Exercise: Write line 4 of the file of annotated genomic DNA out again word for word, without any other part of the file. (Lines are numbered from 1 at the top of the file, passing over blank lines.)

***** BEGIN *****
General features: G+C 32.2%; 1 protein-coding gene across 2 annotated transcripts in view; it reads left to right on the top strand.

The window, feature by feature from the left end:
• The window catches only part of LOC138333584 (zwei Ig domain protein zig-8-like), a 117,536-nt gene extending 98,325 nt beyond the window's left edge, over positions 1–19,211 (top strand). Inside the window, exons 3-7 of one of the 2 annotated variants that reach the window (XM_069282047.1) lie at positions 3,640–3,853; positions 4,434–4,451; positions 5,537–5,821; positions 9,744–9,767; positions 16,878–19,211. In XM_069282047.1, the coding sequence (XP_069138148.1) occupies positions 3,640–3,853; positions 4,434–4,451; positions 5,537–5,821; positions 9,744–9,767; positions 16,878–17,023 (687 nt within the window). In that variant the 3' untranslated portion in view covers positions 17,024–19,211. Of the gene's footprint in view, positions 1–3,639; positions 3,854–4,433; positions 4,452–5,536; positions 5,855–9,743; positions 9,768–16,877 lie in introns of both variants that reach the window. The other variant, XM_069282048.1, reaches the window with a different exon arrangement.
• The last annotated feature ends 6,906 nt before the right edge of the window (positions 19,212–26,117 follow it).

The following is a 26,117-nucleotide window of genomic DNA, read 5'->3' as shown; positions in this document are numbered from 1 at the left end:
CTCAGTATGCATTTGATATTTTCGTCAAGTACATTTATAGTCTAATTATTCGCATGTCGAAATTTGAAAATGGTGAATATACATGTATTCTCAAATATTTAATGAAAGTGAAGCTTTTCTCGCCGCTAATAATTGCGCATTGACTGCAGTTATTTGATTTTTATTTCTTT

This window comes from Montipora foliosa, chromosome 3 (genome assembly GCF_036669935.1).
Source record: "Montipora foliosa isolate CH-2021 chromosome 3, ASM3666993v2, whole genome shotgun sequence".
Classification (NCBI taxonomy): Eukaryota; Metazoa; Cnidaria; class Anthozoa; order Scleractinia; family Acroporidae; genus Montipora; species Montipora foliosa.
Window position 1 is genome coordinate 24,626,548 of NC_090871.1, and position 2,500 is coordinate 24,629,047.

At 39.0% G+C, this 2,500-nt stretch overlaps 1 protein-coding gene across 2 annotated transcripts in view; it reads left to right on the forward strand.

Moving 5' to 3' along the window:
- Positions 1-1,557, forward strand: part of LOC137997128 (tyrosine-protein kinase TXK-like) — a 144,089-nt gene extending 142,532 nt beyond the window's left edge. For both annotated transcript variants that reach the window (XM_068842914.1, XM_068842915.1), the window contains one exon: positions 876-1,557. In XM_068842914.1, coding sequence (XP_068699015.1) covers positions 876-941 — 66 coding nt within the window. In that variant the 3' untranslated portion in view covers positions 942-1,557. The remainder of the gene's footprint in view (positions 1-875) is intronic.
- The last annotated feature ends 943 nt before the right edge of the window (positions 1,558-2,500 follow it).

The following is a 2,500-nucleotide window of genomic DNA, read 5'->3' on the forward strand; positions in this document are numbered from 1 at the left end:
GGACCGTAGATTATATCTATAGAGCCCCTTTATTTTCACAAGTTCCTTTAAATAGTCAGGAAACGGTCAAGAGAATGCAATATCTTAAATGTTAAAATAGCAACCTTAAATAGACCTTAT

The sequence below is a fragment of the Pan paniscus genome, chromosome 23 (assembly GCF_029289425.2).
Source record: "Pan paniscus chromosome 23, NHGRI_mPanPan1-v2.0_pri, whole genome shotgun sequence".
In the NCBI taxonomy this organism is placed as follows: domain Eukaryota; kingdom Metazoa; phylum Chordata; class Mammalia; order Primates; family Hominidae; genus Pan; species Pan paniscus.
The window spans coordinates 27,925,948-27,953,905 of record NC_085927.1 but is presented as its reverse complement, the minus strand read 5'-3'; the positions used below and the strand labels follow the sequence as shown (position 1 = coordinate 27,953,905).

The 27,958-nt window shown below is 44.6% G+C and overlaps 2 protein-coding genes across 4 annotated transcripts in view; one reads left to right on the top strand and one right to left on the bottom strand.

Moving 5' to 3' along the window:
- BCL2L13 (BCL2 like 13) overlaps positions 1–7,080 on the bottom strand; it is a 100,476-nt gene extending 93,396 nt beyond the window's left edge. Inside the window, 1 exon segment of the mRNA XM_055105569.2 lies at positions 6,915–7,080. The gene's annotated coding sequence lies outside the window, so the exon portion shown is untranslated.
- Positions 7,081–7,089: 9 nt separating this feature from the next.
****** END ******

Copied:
• The last annotated feature ends 6,906 nt before the right edge of the window (positions 19,212–26,117 follow it).